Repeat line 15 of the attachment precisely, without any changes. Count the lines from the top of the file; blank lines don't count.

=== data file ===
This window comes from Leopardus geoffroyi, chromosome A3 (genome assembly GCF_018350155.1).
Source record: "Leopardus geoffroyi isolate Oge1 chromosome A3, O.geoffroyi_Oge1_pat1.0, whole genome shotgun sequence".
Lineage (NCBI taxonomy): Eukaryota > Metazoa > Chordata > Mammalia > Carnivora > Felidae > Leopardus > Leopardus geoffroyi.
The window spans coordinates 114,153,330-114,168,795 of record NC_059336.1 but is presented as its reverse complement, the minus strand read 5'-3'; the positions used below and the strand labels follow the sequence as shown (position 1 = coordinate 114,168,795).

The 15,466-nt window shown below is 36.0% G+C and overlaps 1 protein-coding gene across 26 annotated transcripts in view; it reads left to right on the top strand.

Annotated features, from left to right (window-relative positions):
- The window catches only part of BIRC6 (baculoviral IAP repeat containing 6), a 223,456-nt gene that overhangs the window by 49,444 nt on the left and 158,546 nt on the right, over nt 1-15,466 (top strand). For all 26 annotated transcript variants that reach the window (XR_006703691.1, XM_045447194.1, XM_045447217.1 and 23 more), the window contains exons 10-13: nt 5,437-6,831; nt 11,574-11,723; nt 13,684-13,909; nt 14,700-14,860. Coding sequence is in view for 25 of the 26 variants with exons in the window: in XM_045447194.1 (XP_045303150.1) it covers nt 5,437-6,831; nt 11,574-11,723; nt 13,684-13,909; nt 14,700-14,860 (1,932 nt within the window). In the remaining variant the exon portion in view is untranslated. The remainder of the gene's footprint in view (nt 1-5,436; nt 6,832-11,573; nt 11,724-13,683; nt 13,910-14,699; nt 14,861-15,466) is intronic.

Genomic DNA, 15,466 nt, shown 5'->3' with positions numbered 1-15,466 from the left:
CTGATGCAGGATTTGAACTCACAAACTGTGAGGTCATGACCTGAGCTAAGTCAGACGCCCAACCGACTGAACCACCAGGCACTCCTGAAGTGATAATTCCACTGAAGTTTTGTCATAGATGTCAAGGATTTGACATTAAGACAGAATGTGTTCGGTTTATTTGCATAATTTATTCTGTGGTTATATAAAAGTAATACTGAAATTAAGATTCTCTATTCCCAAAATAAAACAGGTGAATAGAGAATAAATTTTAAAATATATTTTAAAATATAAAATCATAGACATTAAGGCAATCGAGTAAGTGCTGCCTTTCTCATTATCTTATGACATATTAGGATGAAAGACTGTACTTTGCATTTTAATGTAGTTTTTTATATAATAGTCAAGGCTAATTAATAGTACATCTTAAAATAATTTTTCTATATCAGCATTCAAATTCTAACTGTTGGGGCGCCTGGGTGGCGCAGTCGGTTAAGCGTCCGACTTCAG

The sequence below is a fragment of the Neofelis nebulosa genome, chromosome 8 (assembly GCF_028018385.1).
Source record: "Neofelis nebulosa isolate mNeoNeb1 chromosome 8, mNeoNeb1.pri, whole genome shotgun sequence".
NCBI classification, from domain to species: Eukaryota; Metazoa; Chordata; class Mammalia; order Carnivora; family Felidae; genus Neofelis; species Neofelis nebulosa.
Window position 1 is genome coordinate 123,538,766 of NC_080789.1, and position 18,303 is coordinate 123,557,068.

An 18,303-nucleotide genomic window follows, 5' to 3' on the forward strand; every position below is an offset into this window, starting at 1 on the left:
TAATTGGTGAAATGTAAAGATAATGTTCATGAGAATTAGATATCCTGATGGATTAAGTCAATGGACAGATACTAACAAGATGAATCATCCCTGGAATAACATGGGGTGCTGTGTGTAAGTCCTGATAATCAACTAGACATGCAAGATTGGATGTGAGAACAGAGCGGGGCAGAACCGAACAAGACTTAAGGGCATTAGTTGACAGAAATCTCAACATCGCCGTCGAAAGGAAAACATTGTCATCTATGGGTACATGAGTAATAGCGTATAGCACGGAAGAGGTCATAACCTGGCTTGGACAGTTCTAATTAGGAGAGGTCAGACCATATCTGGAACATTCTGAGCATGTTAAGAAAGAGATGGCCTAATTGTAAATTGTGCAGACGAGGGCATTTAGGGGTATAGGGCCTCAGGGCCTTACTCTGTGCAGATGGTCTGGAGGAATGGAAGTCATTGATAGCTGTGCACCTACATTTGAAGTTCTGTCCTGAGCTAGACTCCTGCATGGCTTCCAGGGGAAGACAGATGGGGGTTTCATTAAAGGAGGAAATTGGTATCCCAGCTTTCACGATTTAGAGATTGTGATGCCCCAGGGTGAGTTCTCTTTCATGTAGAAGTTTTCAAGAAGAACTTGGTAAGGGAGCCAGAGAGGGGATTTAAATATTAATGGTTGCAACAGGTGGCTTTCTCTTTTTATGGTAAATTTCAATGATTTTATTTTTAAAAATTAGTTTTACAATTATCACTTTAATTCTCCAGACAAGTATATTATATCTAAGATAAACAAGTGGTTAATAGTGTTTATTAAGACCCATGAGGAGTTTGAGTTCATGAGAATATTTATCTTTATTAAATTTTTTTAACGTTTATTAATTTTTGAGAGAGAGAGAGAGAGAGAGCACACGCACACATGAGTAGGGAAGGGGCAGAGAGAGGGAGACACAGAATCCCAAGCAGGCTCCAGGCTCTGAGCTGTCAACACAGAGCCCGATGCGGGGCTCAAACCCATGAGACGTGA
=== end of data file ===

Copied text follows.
TAATTGGTGAAATGTAAAGATAATGTTCATGAGAATTAGATATCCTGATGGATTAAGTCAATGGACAGATACTAACAAGATGAATCATCCCTGGAATAACATGGGGTGCTGTGTGTAAGTCCTGATAATCAACTAGACATGCAAGATTGGATGTGAGAACAGAGCGGGGCAGAACCGAACAAGACTTAAGGGCATTAGTTGACAGAAATCTCAACATCGCCGTCGAAAGGAAAACATTGTCATCTATGGGTACATGAGTAATAGCGTATAGCACGGAAGAGGTCATAACCTGGCTTGGACAGTTCTAATTAGGAGAGGTCAGACCATATCTGGAACATTCTGAGCATGTTAAGAAAGAGATGGCCTAATTGTAAATTGTGCAGACGAGGGCATTTAGGGGTATAGGGCCTCAGGGCCTTACTCTGTGCAGATGGTCTGGAGGAATGGAAGTCATTGATAGCTGTGCACCTACATTTGAAGTTCTGTCCTGAGCTAGACTCCTGCATGGCTTCCAGGGGAAGACAGATGGGGGTTTCATTAAAGGAGGAAATTGGTATCCCAGCTTTCACGATTTAGAGATTGTGATGCCCCAGGGTGAGTTCTCTTTCATGTAGAAGTTTTCAAGAAGAACTTGGTAAGGGAGCCAGAGAGGGGATTTAAATATTAATGGTTGCAACAGGTGGCTTTCTCTTTTTATGGTAAATTTCAATGATTTTATTTTTAAAAATTAGTTTTACAATTATCACTTTAATTCTCCAGACAAGTATATTATATCTAAGATAAACAAGTGGTTAATAGTGTTTATTAAGACCCATGAGGAGTTTGAGTTCATGAGAATATTTATCTTTATTAAATTTTTTTAACGTTTATTAATTTTTGAGAGAGAGAGAGAGAGAGAGCACACGCACACATGAGTAGGGAAGGGGCAGAGAGAGGGAGACACAGAATCCCAAGCAGGCTCCAGGCTCTGAGCTGTCAACACAGAGCCCGATGCGGGGCTCAAACCCATGAGACGTGA